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Medicare Enrollment Information: Part 3 – Prescription Drugs

Posted Oct 18 2012 8:30am

EDITORIAL NOTE: As with all these Medicare posts, it is crucial to be correct. If you find errors, please email me (as opposed to posting corrections in the comments) so I can incorporate them into the body of post where more people will see them.

Part D, the Medicare prescription drug program, was created in 2006 to help elders, who use more drugs than younger people, pay for those drugs. It is private insurance for which you pay a monthly premium separate from your Medicare Part B and supplemental (Medigap) premiums.

People enrolled in traditional Medicare – that is, Parts A and B – can purchase a Part D plan. Advantage Plan enrollees cannot.

Prescription drug coverage cannot be denied to you for any reason including health, the number of drugs you take or your income. No physical examination is required. All you need to do is find a plan and sign up.

If you are joining Medicare now, this is the best time to choose a drug plan. There is a seven-month window for doing this beginning three months before your 65th birthday, the birthday month and three months following.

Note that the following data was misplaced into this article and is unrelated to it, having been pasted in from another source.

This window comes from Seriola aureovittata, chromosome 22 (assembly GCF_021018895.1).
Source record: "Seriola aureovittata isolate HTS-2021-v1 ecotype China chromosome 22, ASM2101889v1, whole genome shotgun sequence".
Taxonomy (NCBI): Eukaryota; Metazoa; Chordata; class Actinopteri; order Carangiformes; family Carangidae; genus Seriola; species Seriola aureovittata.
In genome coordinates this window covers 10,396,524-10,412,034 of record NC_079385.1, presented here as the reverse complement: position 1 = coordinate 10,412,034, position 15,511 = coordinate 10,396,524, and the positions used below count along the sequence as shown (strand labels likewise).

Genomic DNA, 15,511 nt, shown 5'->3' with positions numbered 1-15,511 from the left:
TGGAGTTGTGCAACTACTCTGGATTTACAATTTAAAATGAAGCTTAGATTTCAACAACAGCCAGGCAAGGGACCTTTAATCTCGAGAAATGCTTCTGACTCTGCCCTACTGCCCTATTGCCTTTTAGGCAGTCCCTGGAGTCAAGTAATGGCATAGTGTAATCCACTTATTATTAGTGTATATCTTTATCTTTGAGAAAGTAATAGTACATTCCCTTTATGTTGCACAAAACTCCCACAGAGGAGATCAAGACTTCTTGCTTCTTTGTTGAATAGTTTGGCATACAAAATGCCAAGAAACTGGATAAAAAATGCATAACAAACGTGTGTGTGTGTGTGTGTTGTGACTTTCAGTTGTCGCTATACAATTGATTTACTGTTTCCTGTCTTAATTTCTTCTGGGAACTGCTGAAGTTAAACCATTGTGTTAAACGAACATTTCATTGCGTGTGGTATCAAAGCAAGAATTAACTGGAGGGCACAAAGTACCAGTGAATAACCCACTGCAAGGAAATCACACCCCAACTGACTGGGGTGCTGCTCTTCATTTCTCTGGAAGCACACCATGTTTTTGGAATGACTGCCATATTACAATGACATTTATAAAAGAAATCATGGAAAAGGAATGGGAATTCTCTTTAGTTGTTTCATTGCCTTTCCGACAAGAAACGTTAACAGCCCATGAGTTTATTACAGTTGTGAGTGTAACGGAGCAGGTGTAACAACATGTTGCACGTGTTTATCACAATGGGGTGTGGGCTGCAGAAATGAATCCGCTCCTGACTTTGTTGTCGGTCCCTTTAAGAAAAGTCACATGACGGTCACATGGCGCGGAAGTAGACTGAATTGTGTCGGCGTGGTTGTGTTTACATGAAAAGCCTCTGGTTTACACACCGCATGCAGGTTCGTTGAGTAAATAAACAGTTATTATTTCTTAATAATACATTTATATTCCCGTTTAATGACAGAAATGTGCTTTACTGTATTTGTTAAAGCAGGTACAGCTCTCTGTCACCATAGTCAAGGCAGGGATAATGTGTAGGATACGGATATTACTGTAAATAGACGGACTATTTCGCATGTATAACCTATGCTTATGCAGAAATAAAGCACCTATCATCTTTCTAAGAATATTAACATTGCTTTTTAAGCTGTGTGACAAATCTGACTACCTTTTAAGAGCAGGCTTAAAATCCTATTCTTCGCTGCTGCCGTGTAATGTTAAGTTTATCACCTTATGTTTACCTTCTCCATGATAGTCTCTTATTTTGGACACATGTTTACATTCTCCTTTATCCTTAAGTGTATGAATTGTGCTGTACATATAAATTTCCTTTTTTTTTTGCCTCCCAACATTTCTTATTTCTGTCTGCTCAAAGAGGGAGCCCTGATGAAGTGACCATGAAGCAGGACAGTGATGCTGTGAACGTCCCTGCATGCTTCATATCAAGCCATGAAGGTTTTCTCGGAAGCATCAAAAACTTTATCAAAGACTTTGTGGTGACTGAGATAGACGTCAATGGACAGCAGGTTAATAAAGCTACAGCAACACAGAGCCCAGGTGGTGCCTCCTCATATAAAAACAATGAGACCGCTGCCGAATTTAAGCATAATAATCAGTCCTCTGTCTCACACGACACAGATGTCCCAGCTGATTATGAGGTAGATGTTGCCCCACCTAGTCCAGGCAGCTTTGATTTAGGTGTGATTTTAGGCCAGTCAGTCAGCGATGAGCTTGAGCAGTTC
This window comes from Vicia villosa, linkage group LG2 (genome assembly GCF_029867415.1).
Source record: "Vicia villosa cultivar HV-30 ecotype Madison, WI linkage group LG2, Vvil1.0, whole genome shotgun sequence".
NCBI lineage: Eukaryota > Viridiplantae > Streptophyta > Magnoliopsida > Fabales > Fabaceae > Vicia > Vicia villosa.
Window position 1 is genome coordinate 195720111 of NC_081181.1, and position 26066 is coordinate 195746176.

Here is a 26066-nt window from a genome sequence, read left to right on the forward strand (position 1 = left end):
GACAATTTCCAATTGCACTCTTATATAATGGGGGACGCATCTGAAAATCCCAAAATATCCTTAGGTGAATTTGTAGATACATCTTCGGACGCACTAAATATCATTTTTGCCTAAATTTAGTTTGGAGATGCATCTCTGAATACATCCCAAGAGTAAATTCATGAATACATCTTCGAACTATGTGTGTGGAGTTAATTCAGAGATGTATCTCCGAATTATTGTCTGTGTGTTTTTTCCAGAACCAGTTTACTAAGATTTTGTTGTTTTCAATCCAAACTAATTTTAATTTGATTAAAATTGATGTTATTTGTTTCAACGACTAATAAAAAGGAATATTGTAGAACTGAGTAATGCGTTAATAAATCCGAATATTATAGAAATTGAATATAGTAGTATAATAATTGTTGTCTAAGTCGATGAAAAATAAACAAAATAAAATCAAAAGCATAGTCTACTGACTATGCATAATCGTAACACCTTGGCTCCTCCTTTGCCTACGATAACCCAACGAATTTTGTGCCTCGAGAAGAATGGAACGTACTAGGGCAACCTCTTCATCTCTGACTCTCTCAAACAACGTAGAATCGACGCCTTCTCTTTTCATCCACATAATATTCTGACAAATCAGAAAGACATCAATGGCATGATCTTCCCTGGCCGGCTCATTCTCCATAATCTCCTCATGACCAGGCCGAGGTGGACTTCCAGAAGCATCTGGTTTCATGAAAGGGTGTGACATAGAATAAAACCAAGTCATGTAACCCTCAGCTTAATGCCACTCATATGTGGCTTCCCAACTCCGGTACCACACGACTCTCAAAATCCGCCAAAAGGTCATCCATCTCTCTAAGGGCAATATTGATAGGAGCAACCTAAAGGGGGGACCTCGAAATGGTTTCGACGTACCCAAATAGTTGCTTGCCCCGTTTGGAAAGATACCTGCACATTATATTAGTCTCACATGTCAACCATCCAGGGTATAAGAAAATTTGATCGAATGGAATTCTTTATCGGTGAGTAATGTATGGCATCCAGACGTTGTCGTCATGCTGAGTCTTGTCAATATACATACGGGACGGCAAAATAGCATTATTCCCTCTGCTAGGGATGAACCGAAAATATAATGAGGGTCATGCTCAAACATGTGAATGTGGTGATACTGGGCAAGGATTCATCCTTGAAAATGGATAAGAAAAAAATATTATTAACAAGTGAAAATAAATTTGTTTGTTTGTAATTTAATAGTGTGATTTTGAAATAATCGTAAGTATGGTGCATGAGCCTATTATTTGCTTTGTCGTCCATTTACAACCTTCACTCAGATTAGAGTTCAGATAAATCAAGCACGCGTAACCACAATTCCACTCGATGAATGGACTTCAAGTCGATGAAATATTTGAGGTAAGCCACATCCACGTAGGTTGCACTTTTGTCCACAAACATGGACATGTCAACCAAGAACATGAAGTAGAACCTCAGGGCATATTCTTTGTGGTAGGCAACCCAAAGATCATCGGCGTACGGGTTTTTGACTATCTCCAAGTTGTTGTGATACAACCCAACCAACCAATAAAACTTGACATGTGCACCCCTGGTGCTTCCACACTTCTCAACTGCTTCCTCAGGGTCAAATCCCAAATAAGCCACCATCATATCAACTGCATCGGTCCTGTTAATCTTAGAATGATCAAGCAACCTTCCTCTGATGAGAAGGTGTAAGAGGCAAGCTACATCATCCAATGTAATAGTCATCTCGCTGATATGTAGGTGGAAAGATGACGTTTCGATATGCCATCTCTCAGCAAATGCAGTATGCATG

With a few exceptions, if you join a Part D plan after that period, you will be required to pay a premium penalty that will last for as long as you are in the program.

You can hold off joining a Part D plan without incurring a penalty if you have drug coverage better than Medicare's from a current or former employer.

Everyone already enrolled in Part D can change their plan each year during the annual open enrollment period which we are now in until 7 December.

If you currently have a Part D plan you are happy with, you don't need to do anything during the enrollment period and your coverage will continue through 2013 as it is now. It's tempting, but that could be a costly choice:

IMPORTANT: Drug plans change year to year, sometimes dramatically. Premiums may increase along with copays and/or deductibles. Some drugs that are covered may be dropped, others may be added and prices can change.

In some cases, the price of a the same drug can vary from plan to plan by as much as $100 or more for a 30-day supply. So with all that, it behooves you to check how your plan may have changed for 2013 and if you are dissatisfied, to look for a new plan.

Each insurance provider negotiates its own prices with pharmaceutical manufacturers for each drug. Depending on discounts negotiated, co-pays can vary widely. Additionally, providers divide drugs into “tiers” which affects price.

Given the thousands of drugs, 50 individual states, dozens of individual plans from nearly as many insurance companies each with differing deductibles, copays, tiers, etc., the possible price permutations may not be astronomical but I think it comes damned close.